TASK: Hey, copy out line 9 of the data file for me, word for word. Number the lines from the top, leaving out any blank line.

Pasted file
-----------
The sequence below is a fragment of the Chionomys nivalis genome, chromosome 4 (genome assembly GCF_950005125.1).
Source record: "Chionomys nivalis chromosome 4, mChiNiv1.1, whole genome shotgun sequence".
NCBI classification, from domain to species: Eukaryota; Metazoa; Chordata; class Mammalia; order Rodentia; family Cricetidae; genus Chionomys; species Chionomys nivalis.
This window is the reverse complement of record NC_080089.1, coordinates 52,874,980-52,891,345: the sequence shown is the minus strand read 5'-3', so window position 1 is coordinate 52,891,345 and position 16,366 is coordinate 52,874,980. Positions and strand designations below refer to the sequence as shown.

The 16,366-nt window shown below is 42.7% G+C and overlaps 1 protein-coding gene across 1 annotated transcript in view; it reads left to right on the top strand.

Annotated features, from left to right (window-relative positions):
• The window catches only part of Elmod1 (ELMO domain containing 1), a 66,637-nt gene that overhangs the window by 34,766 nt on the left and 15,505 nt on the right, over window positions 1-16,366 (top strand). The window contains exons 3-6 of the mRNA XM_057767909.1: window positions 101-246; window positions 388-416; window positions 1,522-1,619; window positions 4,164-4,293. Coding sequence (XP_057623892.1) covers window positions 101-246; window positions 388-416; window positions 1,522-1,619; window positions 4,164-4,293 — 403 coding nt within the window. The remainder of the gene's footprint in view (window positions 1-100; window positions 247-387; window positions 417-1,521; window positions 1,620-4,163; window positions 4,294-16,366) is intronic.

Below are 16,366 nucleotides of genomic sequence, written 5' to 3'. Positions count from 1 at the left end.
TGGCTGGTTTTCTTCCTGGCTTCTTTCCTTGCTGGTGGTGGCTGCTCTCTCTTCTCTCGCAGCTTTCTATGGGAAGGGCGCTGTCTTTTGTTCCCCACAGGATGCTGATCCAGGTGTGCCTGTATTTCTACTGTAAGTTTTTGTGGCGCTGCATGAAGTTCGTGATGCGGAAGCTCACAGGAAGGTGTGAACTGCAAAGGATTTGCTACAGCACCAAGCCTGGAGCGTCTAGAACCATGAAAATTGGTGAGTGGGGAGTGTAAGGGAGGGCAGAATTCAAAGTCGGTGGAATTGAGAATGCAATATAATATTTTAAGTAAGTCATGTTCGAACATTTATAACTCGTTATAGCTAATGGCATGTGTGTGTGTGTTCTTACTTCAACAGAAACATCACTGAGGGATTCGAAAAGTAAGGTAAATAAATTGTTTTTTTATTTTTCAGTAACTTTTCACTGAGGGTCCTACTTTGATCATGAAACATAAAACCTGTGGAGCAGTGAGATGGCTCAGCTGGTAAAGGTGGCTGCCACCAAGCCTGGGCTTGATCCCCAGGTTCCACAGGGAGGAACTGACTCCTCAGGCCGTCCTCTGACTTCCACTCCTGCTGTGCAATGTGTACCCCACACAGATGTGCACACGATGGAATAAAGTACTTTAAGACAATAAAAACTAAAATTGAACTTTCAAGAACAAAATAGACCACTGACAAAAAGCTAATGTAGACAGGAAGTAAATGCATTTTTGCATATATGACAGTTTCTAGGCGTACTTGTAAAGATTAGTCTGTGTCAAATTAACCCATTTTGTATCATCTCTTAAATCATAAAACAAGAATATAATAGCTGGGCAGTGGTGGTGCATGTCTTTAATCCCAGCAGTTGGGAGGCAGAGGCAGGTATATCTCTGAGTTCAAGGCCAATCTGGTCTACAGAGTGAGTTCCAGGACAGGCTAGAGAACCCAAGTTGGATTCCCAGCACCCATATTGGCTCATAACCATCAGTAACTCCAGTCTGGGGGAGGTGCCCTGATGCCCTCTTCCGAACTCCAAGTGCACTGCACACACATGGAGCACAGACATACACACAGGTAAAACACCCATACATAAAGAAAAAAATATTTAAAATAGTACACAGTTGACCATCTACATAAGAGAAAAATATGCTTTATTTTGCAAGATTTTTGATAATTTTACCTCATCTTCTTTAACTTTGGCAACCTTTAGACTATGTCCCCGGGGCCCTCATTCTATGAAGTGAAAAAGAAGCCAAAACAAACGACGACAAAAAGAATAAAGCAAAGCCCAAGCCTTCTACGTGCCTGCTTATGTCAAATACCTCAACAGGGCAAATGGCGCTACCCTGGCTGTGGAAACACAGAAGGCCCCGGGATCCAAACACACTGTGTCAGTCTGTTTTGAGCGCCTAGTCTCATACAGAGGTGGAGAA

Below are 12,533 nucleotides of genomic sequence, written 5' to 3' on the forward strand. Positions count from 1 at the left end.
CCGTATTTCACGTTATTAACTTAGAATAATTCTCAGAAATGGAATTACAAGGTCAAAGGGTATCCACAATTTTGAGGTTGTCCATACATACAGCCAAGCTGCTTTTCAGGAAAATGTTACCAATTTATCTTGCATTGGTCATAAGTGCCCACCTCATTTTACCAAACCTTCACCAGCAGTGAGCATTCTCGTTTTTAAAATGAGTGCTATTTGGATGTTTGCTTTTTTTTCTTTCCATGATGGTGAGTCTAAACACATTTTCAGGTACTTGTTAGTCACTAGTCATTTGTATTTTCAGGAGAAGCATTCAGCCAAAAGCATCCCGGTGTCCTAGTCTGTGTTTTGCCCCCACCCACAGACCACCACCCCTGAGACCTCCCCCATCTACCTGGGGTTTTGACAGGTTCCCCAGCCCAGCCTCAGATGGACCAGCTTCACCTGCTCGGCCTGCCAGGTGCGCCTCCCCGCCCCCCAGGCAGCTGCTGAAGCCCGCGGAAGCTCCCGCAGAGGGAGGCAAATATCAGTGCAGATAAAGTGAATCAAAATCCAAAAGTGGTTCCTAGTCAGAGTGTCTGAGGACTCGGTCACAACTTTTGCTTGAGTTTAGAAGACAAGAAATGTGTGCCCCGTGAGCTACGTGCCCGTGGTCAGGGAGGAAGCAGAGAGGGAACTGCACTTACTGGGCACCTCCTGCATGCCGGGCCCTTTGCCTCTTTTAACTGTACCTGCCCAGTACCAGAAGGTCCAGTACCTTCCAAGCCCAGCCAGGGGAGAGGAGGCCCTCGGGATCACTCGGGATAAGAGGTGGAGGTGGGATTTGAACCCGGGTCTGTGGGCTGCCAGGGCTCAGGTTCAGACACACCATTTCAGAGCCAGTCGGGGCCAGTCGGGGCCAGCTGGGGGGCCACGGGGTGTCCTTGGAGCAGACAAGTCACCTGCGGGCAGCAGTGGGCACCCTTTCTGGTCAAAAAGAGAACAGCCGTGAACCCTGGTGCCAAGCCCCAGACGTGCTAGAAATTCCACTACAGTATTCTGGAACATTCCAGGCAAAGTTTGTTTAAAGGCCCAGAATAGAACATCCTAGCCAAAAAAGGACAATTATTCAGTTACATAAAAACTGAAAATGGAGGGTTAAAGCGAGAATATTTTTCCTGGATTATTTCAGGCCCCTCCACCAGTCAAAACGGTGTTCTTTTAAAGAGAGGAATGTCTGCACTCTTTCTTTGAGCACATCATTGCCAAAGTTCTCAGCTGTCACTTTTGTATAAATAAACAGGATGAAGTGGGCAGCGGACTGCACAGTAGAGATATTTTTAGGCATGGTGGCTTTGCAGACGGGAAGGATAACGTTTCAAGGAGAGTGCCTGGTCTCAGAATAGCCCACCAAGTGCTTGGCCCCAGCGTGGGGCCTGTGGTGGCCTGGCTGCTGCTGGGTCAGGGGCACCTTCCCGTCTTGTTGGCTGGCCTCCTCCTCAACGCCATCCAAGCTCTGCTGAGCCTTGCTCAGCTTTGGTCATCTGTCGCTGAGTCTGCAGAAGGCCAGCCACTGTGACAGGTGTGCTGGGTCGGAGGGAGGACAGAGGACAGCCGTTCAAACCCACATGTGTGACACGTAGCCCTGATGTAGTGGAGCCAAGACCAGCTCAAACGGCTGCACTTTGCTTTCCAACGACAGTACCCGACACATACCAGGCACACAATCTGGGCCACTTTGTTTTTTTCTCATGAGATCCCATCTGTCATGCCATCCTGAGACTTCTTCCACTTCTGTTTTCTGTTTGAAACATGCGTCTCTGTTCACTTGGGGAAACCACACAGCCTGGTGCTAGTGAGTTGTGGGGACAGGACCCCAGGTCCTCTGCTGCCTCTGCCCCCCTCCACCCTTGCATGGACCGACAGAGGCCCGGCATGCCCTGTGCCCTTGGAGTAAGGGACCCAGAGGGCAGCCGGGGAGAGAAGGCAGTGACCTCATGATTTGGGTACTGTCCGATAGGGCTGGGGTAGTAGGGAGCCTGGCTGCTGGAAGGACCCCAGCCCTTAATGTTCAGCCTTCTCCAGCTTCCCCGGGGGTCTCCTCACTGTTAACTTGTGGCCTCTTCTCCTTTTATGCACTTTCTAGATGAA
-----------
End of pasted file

TGGCTGGTTTTCTTCCTGGCTTCTTTCCTTGCTGGTGGTGGCTGCTCTCTCTTCTCTCGCAGCTTTCTATGGGAAGGGCGCTGTCTTTTGTTCCCCACAGGATGCTGATCCAGGTGTGCCTGTATTTCTACTGTAAGTTTTTGTGGCGCTGCATGAAGTTCGTGATGCGGAAGCTCACAGGAAGGTGTGAACTGCAAAGGATTTGCTACAGCACCAAGCCTGGAGCGTCTAGAACCATGAAAATTGGTGAGTGGGGAGTGTAAGGGAGGGCAGAATTCAAAGTCGGTGGAATTGAGAATGCAATATAATATTTTAAGTAAGTCATGTTCGAACATTTATAACTCGTTATAGCTAATGGCATGTGTGTGTGTGTTCTTACTTCAACAGAAACATCACTGAGGGATTCGAAAAGTAAGGTAAATAAATTGTTTTTTTATTTTTCAGTAACTTTTCACTGAGGGTCCTACTTTGATCATGAAACATAAAACCTGTGGAGCAGTGAGATGGCTCAGCTGGTAAAGGTGGCTGCCACCAAGCCTGGGCTTGATCCCCAGGTTCCACAGGGAGGAACTGACTCCTCAGGCCGTCCTCTGACTTCCACTCCTGCTGTGCAATGTGTACCCCACACAGATGTGCACACGATGGAATAAAGTACTTTAAGACAATAAAAACTAAAATTGAACTTTCAAGAACAAAATAGACCACTGACAAAAAGCTAATGTAGACAGGAAGTAAATGCATTTTTGCATATATGACAGTTTCTAGGCGTACTTGTAAAGATTAGTCTGTGTCAAATTAACCCATTTTGTATCATCTCTTAAATCATAAAACAAGAATATAATAGCTGGGCAGTGGTGGTGCATGTCTTTAATCCCAGCAGTTGGGAGGCAGAGGCAGGTATATCTCTGAGTTCAAGGCCAATCTGGTCTACAGAGTGAGTTCCAGGACAGGCTAGAGAACCCAAGTTGGATTCCCAGCACCCATATTGGCTCATAACCATCAGTAACTCCAGTCTGGGGGAGGTGCCCTGATGCCCTCTTCCGAACTCCAAGTGCACTGCACACACATGGAGCACAGACATACACACAGGTAAAACACCCATACATAAAGAAAAAAATATTTAAAATAGTACACAGTTGACCATCTACATAAGAGAAAAATATGCTTTATTTTGCAAGATTTTTGATAATTTTACCTCATCTTCTTTAACTTTGGCAACCTTTAGACTATGTCCCCGGGGCCCTCATTCTATGAAGTGAAAAAGAAGCCAAAACAAACGACGACAAAAAGAATAAAGCAAAGCCCAAGCCTTCTACGTGCCTGCTTATGTCAAATACCTCAACAGGGCAAATGGCGCTACCCTGGCTGTGGAAACACAGAAGGCCCCGGGATCCAAACACACTGTGTCAGTCTGTTTTGAGCGCCTAGTCTCATACAGAGGTGGAGAA